Pay attention to the size and shape of the pieces as well. The kibble won’t do any good if it’s too big for your dog to crunch, but you don’t want pieces that are so small that they pose a choking hazard. Look for a happy medium between the two.
Is That All I Should Look For?
No, you still need to buy a good overall food. Don’t neglect your dog’s nutrition in the quest to cure their dental woes. You’ll still need to read labels and compare ingredients.
Typically, we recommend kibbles that are high in protein, fat, and fiber. We also like to avoid questionable ingredients like corn, wheat, soy, or animal by-products, as these can all have unwanted side effects.
As a general rule, if you wouldn’t eat the foods on the label, you shouldn’t feed them to your dog either. There are exceptions, of course, but it’s always a good sign to see ingredients like real chicken, blueberries, spinach, kale, or broccoli.
If I Buy the Right Dog Food, Will I Still Need to Brush My Dog’s Teeth?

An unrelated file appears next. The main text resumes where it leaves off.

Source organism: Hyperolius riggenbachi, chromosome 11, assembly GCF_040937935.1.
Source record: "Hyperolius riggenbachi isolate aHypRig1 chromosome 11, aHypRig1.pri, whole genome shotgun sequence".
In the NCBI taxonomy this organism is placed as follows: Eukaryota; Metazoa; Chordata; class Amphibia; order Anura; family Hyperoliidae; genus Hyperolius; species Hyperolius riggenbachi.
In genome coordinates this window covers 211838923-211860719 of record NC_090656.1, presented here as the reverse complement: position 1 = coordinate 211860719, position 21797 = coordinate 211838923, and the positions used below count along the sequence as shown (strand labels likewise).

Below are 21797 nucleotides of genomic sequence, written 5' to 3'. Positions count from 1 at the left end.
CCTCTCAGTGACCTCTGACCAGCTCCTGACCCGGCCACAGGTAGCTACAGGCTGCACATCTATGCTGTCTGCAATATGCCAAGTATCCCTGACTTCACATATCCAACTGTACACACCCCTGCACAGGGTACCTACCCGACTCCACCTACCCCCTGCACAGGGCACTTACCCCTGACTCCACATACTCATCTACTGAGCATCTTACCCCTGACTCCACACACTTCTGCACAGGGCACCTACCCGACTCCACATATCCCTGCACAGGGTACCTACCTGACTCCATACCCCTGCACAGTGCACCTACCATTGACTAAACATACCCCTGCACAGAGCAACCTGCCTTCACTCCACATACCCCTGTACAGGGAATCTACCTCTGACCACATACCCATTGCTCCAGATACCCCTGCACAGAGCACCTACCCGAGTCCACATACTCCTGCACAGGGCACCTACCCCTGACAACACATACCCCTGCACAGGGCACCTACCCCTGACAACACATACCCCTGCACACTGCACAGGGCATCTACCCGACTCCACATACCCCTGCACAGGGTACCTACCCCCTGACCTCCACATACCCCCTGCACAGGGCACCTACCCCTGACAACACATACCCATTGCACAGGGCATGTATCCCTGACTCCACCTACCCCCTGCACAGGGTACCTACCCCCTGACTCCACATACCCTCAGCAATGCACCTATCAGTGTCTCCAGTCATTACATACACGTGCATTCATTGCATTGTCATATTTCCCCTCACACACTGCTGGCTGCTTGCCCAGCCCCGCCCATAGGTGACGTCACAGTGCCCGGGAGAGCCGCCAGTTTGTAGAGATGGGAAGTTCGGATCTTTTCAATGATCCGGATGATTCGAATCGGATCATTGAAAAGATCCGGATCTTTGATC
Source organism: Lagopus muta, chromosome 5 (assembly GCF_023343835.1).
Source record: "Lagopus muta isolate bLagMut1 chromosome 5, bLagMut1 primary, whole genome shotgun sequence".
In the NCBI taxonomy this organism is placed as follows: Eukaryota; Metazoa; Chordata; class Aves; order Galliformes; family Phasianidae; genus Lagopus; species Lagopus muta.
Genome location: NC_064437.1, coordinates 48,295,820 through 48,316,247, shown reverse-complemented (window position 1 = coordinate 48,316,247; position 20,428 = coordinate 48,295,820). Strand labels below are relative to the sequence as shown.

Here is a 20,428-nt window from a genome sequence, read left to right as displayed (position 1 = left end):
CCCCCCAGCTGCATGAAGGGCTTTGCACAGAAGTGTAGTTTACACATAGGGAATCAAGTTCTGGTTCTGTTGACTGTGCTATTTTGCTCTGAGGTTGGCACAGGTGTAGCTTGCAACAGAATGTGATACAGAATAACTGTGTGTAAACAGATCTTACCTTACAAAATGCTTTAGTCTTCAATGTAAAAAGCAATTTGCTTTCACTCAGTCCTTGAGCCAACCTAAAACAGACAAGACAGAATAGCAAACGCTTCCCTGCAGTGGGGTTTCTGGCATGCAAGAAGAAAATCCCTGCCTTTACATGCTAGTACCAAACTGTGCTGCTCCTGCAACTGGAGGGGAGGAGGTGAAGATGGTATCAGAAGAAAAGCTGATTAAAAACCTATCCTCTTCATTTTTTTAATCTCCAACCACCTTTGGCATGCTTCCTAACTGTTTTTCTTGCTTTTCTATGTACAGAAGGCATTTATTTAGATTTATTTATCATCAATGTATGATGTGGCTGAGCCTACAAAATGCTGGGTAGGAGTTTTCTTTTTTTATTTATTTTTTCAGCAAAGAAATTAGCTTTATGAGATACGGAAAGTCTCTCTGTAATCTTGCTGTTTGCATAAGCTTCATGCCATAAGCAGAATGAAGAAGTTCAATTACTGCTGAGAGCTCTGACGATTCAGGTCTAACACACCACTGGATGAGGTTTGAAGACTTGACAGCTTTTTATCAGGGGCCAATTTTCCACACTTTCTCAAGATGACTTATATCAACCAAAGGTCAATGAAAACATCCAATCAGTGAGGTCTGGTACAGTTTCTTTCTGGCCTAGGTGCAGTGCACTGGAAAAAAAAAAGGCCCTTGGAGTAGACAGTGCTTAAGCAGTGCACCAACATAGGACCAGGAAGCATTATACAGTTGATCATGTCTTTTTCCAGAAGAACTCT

Yes. A good kibble is just a tool in your bag, but it’s not enough to get the job done on its own.
The fact is, even the best kibble will only remove the topmost layer of plaque from your dog’s teeth. That’s good for preventing future problems, but it does little to attack the tartar and bacteria around the gumline — and that’s where the real trouble lies.
You’ll still need to brush your dog’s teeth regularly — every day, if possible. Also, schedule regular cleanings with your vet to ensure that everything stays in fine working order.
A good kibble is essential but it’s not a miracle worker.
Is There Anything Else That Can Help Clean My Dog’s Teeth?
Yes. Bones and chews are both effective at scraping off the gunk that forms on your dog’s teeth. The longer it takes your dog to gnaw on them, the more good they’ll do.